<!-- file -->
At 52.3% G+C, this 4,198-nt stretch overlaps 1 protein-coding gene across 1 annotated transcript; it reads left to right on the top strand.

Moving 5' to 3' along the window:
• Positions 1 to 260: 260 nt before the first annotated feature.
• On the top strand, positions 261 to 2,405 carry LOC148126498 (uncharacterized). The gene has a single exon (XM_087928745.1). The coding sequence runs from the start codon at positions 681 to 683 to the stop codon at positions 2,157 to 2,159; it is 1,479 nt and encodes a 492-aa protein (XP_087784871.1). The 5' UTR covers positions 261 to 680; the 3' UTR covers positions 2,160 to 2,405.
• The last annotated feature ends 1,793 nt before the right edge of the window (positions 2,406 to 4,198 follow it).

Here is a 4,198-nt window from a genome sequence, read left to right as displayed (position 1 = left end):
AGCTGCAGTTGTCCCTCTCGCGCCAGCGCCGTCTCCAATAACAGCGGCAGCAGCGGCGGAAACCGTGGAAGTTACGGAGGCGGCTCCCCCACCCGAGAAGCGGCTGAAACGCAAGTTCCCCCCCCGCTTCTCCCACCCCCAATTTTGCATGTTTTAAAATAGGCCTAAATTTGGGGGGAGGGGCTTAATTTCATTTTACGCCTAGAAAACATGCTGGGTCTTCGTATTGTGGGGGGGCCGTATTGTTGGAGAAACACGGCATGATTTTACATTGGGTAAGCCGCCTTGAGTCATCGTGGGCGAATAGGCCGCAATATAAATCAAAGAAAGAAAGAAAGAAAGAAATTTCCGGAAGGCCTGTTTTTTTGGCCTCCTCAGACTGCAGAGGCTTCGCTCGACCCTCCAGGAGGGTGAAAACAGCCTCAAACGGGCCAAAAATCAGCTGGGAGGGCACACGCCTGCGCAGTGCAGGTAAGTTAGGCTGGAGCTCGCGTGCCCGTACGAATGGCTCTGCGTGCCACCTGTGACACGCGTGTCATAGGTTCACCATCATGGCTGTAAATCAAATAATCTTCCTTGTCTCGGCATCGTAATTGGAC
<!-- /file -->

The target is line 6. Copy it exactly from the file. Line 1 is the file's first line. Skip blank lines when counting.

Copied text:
Here is a 4,198-nt window from a genome sequence, read left to right as displayed (position 1 = left end):